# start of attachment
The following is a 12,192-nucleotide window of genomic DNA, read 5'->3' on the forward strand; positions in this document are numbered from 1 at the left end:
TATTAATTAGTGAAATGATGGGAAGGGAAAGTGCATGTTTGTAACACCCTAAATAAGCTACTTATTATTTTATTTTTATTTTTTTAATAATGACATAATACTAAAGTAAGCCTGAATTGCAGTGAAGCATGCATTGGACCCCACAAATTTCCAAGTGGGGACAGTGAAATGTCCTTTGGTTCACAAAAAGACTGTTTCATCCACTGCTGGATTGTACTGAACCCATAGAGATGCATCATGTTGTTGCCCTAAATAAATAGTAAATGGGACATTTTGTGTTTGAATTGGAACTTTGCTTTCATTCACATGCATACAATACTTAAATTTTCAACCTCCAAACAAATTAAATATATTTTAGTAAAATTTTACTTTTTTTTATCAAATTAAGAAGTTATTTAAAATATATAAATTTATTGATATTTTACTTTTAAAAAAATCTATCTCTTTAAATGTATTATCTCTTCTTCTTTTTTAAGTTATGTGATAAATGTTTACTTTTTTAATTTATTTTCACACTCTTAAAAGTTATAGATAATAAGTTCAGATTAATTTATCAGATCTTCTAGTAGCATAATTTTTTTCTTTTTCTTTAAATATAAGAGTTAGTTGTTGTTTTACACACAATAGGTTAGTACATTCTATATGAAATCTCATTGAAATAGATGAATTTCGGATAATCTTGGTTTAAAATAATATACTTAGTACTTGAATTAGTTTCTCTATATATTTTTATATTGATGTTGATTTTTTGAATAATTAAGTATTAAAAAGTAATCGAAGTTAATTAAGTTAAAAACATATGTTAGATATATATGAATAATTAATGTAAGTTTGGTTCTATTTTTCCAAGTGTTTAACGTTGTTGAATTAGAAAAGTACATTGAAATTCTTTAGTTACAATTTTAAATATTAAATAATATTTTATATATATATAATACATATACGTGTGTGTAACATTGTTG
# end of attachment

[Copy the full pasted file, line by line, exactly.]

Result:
The following is a 12,192-nucleotide window of genomic DNA, read 5'->3' on the forward strand; positions in this document are numbered from 1 at the left end:
TATTAATTAGTGAAATGATGGGAAGGGAAAGTGCATGTTTGTAACACCCTAAATAAGCTACTTATTATTTTATTTTTATTTTTTTAATAATGACATAATACTAAAGTAAGCCTGAATTGCAGTGAAGCATGCATTGGACCCCACAAATTTCCAAGTGGGGACAGTGAAATGTCCTTTGGTTCACAAAAAGACTGTTTCATCCACTGCTGGATTGTACTGAACCCATAGAGATGCATCATGTTGTTGCCCTAAATAAATAGTAAATGGGACATTTTGTGTTTGAATTGGAACTTTGCTTTCATTCACATGCATACAATACTTAAATTTTCAACCTCCAAACAAATTAAATATATTTTAGTAAAATTTTACTTTTTTTTATCAAATTAAGAAGTTATTTAAAATATATAAATTTATTGATATTTTACTTTTAAAAAAATCTATCTCTTTAAATGTATTATCTCTTCTTCTTTTTTAAGTTATGTGATAAATGTTTACTTTTTTAATTTATTTTCACACTCTTAAAAGTTATAGATAATAAGTTCAGATTAATTTATCAGATCTTCTAGTAGCATAATTTTTTTCTTTTTCTTTAAATATAAGAGTTAGTTGTTGTTTTACACACAATAGGTTAGTACATTCTATATGAAATCTCATTGAAATAGATGAATTTCGGATAATCTTGGTTTAAAATAATATACTTAGTACTTGAATTAGTTTCTCTATATATTTTTATATTGATGTTGATTTTTTGAATAATTAAGTATTAAAAAGTAATCGAAGTTAATTAAGTTAAAAACATATGTTAGATATATATGAATAATTAATGTAAGTTTGGTTCTATTTTTCCAAGTGTTTAACGTTGTTGAATTAGAAAAGTACATTGAAATTCTTTAGTTACAATTTTAAATATTAAATAATATTTTATATATATATAATACATATACGTGTGTGTAACATTGTTG